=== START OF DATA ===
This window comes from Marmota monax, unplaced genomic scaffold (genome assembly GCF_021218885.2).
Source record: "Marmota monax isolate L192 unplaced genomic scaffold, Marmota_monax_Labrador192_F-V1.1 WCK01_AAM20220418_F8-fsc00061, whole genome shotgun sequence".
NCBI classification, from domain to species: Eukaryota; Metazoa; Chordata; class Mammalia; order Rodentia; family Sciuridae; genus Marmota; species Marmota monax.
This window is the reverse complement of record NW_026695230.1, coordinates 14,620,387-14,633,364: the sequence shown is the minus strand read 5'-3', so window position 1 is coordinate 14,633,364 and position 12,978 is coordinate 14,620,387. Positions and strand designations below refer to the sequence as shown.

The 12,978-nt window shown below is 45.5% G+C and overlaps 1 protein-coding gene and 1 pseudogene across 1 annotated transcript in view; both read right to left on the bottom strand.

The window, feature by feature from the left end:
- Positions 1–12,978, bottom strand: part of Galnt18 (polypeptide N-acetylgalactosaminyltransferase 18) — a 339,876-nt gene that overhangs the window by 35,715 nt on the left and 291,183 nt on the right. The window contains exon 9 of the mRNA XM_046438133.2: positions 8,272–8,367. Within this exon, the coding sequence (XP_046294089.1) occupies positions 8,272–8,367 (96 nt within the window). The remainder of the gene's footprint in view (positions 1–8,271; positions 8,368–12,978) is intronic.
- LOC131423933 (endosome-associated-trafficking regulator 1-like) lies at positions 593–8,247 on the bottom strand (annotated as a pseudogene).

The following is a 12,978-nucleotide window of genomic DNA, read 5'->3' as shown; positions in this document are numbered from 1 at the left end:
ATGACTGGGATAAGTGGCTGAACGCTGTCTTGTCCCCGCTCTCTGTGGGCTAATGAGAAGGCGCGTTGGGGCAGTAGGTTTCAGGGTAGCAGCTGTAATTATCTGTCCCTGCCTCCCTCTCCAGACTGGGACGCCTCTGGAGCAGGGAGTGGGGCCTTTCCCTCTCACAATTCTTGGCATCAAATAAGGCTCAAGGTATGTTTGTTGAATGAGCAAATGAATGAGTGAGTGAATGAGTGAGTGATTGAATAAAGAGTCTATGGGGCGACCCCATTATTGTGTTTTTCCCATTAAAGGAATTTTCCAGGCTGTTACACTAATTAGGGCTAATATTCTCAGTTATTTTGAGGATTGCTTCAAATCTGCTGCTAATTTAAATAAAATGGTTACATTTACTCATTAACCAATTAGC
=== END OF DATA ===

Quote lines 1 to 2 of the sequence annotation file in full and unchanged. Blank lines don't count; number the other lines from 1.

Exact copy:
This window comes from Marmota monax, unplaced genomic scaffold (genome assembly GCF_021218885.2).
Source record: "Marmota monax isolate L192 unplaced genomic scaffold, Marmota_monax_Labrador192_F-V1.1 WCK01_AAM20220418_F8-fsc00061, whole genome shotgun sequence".